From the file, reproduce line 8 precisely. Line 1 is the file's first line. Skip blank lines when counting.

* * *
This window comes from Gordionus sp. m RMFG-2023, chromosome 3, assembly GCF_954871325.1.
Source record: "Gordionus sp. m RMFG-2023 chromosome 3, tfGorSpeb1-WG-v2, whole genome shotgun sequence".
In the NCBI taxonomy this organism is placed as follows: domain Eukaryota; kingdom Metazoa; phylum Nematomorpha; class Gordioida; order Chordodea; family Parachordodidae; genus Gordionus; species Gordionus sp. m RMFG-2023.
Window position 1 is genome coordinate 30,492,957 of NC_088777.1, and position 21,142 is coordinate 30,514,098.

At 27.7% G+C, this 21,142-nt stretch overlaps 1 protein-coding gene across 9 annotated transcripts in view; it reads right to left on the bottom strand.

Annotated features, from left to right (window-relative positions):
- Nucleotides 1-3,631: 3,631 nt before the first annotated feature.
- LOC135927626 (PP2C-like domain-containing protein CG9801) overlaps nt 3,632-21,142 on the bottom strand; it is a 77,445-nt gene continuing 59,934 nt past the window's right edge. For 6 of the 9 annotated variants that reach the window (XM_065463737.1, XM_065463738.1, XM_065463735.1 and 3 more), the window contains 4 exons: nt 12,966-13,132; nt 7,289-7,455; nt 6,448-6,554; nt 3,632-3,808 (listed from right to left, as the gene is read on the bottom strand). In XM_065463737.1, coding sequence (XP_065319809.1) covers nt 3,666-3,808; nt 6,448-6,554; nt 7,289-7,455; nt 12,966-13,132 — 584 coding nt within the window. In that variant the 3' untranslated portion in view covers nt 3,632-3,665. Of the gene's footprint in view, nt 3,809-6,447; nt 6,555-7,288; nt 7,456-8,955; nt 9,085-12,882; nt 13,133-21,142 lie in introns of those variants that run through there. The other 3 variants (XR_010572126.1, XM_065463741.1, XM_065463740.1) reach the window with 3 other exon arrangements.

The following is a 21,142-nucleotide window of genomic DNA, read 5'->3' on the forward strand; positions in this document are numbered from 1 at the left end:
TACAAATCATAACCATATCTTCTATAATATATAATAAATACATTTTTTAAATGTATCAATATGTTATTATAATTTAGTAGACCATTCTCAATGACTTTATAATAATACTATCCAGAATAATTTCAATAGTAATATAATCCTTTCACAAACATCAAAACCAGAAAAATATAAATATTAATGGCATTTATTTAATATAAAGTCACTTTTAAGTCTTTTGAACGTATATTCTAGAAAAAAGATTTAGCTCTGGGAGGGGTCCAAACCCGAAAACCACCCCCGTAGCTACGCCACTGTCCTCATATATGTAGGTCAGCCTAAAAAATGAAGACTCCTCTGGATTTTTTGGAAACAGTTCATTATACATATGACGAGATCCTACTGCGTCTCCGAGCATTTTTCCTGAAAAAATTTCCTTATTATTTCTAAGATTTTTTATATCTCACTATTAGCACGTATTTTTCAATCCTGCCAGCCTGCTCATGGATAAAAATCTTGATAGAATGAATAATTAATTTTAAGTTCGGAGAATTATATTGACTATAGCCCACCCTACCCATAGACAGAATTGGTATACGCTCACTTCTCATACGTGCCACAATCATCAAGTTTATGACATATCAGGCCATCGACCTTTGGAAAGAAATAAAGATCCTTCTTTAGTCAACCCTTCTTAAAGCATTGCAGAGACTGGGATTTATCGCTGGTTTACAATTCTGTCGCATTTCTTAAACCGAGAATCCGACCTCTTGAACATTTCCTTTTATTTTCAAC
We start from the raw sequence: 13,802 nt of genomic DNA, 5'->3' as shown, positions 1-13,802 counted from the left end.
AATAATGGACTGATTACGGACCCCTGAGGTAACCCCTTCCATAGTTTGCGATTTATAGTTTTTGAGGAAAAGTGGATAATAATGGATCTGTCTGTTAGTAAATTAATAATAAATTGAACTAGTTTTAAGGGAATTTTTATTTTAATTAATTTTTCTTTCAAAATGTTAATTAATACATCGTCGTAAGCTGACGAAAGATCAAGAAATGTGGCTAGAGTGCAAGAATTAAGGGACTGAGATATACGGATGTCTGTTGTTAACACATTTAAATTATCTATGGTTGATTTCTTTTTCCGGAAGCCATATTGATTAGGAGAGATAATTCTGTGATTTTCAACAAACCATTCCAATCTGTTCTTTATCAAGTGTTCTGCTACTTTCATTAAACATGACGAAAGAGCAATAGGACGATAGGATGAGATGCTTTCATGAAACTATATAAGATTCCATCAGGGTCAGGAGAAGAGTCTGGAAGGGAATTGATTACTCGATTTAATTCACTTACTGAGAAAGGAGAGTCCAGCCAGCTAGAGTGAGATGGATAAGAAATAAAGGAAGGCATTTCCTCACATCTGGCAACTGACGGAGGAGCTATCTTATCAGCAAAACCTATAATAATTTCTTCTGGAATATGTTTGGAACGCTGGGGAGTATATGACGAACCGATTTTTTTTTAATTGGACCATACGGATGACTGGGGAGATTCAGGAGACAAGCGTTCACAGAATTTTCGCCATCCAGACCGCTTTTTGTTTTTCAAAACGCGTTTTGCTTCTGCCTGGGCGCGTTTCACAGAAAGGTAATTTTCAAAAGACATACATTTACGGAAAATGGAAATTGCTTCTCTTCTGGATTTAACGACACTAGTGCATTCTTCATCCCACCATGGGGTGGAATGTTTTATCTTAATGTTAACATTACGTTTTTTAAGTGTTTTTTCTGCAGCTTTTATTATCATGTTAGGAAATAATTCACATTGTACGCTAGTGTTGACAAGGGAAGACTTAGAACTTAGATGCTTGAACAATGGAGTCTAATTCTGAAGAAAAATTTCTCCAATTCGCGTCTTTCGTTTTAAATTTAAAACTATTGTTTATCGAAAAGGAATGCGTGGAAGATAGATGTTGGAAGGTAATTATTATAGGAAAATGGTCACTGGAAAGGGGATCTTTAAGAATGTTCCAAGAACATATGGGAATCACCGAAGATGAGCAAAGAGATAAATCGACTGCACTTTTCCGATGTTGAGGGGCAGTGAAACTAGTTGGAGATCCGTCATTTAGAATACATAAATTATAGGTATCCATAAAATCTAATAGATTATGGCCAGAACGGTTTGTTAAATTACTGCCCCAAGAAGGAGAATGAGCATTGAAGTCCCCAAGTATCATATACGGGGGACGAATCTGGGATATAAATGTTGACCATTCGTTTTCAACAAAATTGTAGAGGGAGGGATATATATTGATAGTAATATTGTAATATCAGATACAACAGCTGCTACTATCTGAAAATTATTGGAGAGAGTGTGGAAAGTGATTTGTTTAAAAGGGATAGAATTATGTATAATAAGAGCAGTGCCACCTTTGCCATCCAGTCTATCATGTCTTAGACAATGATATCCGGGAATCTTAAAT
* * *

- LOC135927626 (PP2C-like domain-containing protein CG9801) overlaps nt 3,632-21,142 on the bottom strand; it is a 77,445-nt gene continuing 59,934 nt past the window's right edge. For 6 of the 9 annotated variants that reach the window (XM_065463737.1, XM_065463738.1, XM_065463735.1 and 3 more), the window contains 4 exons: nt 12,966-13,132; nt 7,289-7,455; nt 6,448-6,554; nt 3,632-3,808 (listed from right to left, as the gene is read on the bottom strand). In XM_065463737.1, coding sequence (XP_065319809.1) covers nt 3,666-3,808; nt 6,448-6,554; nt 7,289-7,455; nt 12,966-13,132 — 584 coding nt within the window. In that variant the 3' untranslated portion in view covers nt 3,632-3,665. Of the gene's footprint in view, nt 3,809-6,447; nt 6,555-7,288; nt 7,456-8,955; nt 9,085-12,882; nt 13,133-21,142 lie in introns of those variants that run through there. The other 3 variants (XR_010572126.1, XM_065463741.1, XM_065463740.1) reach the window with 3 other exon arrangements.